Gene-editing patents have increased tenfold in just four years. Here’s what the technology could cure

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CRISPR gene-editing trials have taken off—and may hold the key to medical breakthroughs. CRISPR-Cas9 is a method for quickly and accurately editing the genome of virtually any living thing. Using custom-built guide RNA paired with a cutting enzyme (Cas9), it can find and snip a selected sequence of DNA or RNA, eliminating or replacing a “bad” gene. Since it was first described, in late 2012, CRISPR has drastically accelerated the scope of research and moved into practical applications in medicine. So far in 2020, there are 15 trials underway. In medicine, where new drugs take a decade or more to develop, that’s game changing. Read Full Story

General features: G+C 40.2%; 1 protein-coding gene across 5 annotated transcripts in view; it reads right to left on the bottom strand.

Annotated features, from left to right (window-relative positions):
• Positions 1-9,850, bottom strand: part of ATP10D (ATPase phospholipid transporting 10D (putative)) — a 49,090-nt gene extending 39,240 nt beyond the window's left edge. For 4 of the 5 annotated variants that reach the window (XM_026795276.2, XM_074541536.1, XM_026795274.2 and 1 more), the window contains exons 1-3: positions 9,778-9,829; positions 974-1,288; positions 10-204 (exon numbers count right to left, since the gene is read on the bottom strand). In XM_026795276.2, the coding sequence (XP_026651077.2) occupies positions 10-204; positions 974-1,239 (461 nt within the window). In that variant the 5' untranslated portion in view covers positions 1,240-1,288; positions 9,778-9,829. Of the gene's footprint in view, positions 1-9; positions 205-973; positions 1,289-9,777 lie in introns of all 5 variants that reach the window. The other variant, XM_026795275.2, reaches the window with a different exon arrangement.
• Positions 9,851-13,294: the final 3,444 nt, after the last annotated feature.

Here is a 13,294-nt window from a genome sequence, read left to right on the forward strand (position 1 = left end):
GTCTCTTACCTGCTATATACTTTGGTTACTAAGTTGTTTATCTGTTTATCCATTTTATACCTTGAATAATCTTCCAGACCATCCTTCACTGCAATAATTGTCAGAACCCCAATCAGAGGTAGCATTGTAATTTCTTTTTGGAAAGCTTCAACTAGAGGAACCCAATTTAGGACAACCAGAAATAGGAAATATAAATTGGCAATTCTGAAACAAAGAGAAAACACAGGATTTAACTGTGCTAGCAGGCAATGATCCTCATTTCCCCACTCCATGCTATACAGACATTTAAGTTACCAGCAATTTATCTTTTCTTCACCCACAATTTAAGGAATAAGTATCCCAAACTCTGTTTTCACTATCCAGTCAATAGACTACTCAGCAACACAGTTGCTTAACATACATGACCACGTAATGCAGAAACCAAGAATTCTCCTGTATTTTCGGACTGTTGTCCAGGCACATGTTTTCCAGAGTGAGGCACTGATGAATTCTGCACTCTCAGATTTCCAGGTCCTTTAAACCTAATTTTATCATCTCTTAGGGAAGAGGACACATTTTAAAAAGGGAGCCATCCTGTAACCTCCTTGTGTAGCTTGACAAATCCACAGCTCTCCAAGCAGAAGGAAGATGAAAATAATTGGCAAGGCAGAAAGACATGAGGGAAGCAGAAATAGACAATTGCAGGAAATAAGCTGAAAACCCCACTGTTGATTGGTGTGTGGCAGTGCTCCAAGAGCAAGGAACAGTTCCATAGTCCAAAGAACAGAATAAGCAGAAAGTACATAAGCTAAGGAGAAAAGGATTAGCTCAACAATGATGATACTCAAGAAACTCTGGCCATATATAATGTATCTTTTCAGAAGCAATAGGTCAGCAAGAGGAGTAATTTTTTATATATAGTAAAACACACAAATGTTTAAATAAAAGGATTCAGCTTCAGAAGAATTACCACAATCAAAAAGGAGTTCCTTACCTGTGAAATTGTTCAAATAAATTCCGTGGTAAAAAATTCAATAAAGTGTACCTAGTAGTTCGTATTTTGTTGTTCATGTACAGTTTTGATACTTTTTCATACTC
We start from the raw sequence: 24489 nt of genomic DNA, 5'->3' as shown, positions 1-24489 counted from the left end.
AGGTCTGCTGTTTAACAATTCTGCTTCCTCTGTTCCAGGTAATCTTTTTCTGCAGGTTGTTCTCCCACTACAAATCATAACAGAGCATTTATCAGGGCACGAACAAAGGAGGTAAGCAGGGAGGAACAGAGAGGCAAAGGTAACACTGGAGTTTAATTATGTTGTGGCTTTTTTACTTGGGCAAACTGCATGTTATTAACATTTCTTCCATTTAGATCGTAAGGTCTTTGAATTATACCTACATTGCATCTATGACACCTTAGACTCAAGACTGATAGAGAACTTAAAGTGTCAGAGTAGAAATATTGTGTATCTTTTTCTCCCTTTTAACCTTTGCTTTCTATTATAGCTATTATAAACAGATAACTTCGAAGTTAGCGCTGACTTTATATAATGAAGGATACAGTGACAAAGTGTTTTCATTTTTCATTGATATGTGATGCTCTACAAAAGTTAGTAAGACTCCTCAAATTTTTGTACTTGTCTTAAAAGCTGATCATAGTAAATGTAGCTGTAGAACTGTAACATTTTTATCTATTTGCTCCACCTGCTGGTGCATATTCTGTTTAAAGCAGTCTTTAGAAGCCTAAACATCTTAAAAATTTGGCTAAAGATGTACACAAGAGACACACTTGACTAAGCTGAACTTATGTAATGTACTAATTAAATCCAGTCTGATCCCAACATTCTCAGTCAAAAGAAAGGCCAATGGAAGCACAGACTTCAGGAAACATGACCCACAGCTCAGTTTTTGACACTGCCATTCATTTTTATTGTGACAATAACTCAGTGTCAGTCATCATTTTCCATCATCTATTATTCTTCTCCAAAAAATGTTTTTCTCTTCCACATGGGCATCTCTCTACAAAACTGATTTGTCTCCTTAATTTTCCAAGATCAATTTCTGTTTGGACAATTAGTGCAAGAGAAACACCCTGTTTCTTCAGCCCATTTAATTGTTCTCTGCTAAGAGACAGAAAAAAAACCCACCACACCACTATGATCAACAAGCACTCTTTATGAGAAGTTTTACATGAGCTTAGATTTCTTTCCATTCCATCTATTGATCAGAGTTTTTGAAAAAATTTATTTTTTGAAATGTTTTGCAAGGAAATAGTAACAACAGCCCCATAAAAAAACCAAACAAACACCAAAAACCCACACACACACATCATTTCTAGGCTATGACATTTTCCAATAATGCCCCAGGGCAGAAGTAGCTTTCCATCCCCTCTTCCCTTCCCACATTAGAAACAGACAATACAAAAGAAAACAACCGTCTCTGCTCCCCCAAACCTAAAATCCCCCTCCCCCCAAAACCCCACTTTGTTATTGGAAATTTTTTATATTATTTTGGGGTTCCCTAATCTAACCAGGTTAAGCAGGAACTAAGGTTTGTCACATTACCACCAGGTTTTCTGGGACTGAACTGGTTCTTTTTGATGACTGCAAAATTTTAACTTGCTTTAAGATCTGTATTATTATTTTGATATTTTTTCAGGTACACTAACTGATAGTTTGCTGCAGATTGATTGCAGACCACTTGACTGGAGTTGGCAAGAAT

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2 women won the Nobel for CRISPR, but the battle for its patent rages on

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Jennifer Doudna and Emmanuelle Charpentier won the Nobel Prize for figuring out how to use biological mechanisms to edit genes, but an ongoing legal battle makes their win complicated. This week Jennifer Doudna and Emmanuelle Charpentier were awarded the Nobel Prize in chemistry for developing a process to edit DNA known as CRISPR Cas-9. But the announcement, which comes amid a years-long battle over who owns the methodology to make genomic edits, is bittersweet. Read Full Story


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